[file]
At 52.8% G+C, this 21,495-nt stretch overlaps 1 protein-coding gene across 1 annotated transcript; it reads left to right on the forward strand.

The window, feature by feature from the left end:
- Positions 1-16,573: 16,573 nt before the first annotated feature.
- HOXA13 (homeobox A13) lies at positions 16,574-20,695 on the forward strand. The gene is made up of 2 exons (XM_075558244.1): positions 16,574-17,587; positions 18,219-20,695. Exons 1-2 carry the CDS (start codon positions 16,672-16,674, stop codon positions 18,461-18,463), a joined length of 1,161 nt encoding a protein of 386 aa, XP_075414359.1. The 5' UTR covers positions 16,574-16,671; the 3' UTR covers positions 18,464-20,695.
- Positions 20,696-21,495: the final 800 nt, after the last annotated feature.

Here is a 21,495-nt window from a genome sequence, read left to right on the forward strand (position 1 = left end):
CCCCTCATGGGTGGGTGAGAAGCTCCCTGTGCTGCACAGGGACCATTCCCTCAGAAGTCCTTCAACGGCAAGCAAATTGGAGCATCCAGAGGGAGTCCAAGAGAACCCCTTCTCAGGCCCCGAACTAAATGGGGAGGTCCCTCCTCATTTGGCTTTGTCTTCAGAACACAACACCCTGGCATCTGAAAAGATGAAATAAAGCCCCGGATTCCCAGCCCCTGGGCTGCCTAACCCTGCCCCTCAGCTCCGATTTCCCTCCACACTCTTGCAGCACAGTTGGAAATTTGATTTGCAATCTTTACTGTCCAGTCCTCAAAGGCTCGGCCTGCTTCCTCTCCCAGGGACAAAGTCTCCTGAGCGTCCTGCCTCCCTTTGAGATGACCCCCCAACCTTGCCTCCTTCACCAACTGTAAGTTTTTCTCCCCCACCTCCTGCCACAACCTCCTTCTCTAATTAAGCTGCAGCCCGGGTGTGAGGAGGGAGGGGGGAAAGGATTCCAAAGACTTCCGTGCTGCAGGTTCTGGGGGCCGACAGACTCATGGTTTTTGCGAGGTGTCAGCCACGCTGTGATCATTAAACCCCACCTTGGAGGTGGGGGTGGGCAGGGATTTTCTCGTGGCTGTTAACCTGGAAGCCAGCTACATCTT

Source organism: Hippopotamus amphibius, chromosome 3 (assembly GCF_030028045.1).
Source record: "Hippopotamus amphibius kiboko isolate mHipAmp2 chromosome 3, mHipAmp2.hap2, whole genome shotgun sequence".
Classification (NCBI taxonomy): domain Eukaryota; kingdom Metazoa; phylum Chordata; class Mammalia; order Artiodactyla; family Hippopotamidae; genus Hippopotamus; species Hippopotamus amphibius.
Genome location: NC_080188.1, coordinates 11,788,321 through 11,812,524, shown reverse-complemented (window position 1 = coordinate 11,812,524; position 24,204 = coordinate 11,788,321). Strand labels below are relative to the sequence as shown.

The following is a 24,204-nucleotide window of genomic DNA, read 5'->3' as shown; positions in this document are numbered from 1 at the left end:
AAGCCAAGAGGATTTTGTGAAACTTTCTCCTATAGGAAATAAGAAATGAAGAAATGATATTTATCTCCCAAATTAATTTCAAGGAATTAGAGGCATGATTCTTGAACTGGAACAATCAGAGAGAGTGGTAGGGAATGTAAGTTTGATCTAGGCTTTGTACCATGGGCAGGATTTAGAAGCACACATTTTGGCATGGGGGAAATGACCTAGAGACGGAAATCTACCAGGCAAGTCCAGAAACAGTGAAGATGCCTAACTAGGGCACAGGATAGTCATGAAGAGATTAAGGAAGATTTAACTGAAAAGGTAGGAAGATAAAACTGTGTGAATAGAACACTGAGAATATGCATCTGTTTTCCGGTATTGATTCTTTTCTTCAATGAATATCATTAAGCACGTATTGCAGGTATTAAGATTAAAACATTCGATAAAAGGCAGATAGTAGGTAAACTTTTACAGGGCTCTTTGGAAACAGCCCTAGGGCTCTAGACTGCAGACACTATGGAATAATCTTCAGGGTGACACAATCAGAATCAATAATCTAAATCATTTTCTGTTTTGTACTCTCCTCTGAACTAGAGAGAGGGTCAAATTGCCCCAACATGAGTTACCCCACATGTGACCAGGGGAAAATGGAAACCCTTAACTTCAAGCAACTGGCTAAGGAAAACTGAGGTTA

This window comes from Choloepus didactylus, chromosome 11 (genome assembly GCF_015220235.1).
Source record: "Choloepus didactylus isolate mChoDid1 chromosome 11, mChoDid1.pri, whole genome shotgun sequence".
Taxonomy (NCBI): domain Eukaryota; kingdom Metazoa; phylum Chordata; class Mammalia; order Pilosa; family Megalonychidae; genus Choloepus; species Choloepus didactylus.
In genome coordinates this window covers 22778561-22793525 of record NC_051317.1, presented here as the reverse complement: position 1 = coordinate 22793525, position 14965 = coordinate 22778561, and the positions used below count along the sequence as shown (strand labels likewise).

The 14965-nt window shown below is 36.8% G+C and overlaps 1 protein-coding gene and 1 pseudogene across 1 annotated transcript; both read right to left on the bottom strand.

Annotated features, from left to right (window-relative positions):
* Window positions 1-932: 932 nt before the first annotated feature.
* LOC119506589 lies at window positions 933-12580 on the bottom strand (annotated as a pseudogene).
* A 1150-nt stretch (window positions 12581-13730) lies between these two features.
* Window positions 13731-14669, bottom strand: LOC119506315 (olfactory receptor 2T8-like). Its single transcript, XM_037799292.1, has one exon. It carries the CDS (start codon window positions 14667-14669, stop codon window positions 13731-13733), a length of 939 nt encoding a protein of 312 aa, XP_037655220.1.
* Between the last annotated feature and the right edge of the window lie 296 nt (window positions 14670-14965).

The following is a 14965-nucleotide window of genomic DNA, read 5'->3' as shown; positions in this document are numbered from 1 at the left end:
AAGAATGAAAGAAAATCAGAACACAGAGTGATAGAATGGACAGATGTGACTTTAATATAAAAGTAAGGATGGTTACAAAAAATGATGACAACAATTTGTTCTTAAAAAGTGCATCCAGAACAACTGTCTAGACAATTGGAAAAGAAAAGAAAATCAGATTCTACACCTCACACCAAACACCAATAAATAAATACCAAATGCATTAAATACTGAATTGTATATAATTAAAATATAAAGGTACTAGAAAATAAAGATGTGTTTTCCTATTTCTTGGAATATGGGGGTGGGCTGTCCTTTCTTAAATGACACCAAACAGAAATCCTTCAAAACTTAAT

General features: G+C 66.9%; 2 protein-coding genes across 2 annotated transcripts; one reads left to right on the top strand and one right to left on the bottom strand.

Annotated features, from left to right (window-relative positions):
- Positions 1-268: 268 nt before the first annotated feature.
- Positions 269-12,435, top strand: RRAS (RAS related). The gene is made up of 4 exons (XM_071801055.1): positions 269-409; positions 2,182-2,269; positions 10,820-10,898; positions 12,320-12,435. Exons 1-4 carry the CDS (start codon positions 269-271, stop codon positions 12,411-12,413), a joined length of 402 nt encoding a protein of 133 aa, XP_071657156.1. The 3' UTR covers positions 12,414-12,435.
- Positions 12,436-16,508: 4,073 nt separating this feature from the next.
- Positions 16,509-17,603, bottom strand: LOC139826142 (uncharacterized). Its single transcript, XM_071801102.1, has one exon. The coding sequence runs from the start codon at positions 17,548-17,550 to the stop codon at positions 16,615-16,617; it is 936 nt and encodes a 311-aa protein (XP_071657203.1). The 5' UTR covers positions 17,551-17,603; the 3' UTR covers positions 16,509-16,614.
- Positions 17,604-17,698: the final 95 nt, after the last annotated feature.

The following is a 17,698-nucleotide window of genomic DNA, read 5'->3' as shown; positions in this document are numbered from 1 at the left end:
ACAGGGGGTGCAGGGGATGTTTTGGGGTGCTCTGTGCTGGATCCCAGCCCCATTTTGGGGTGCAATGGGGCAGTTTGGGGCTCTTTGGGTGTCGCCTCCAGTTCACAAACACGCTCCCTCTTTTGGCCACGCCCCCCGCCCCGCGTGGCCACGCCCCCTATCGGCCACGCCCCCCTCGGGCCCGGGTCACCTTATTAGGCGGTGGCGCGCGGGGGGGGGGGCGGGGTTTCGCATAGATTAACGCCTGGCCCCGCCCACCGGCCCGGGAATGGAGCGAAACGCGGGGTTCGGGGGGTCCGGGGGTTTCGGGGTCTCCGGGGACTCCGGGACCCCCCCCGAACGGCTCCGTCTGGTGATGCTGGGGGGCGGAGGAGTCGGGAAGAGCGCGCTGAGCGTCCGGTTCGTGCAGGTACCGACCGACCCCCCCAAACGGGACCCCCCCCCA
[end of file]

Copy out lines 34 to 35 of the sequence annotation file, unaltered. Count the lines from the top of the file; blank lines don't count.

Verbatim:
The following is a 17,698-nucleotide window of genomic DNA, read 5'->3' as shown; positions in this document are numbered from 1 at the left end:
ACAGGGGGTGCAGGGGATGTTTTGGGGTGCTCTGTGCTGGATCCCAGCCCCATTTTGGGGTGCAATGGGGCAGTTTGGGGCTCTTTGGGTGTCGCCTCCAGTTCACAAACACGCTCCCTCTTTTGGCCACGCCCCCCGCCCCGCGTGGCCACGCCCCCTATCGGCCACGCCCCCCTCGGGCCCGGGTCACCTTATTAGGCGGTGGCGCGCGGGGGGGGGGGCGGGGTTTCGCATAGATTAACGCCTGGCCCCGCCCACCGGCCCGGGAATGGAGCGAAACGCGGGGTTCGGGGGGTCCGGGGGTTTCGGGGTCTCCGGGGACTCCGGGACCCCCCCCGAACGGCTCCGTCTGGTGATGCTGGGGGGCGGAGGAGTCGGGAAGAGCGCGCTGAGCGTCCGGTTCGTGCAGGTACCGACCGACCCCCCCAAACGGGACCCCCCCCCA